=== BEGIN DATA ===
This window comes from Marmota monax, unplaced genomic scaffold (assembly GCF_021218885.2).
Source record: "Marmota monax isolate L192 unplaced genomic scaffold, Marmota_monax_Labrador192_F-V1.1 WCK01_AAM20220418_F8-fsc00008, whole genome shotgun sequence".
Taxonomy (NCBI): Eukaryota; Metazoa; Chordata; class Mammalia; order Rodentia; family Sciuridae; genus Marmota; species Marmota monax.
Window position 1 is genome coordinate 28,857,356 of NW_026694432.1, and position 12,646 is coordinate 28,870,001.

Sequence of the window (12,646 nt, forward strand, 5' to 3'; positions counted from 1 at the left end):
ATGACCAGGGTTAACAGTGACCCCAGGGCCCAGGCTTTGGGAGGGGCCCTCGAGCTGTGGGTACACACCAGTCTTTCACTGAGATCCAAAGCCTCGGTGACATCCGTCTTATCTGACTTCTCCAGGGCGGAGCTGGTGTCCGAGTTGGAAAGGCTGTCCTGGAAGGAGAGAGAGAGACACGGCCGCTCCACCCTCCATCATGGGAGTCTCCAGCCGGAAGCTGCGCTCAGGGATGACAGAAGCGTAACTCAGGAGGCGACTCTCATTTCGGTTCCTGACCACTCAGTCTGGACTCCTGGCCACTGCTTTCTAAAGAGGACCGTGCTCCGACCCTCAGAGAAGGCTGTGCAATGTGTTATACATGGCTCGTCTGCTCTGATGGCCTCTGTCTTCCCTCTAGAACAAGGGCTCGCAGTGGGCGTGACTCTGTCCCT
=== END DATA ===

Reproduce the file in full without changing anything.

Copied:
This window comes from Marmota monax, unplaced genomic scaffold (assembly GCF_021218885.2).
Source record: "Marmota monax isolate L192 unplaced genomic scaffold, Marmota_monax_Labrador192_F-V1.1 WCK01_AAM20220418_F8-fsc00008, whole genome shotgun sequence".
Taxonomy (NCBI): Eukaryota; Metazoa; Chordata; class Mammalia; order Rodentia; family Sciuridae; genus Marmota; species Marmota monax.
Window position 1 is genome coordinate 28,857,356 of NW_026694432.1, and position 12,646 is coordinate 28,870,001.

Sequence of the window (12,646 nt, forward strand, 5' to 3'; positions counted from 1 at the left end):
ATGACCAGGGTTAACAGTGACCCCAGGGCCCAGGCTTTGGGAGGGGCCCTCGAGCTGTGGGTACACACCAGTCTTTCACTGAGATCCAAAGCCTCGGTGACATCCGTCTTATCTGACTTCTCCAGGGCGGAGCTGGTGTCCGAGTTGGAAAGGCTGTCCTGGAAGGAGAGAGAGAGACACGGCCGCTCCACCCTCCATCATGGGAGTCTCCAGCCGGAAGCTGCGCTCAGGGATGACAGAAGCGTAACTCAGGAGGCGACTCTCATTTCGGTTCCTGACCACTCAGTCTGGACTCCTGGCCACTGCTTTCTAAAGAGGACCGTGCTCCGACCCTCAGAGAAGGCTGTGCAATGTGTTATACATGGCTCGTCTGCTCTGATGGCCTCTGTCTTCCCTCTAGAACAAGGGCTCGCAGTGGGCGTGACTCTGTCCCT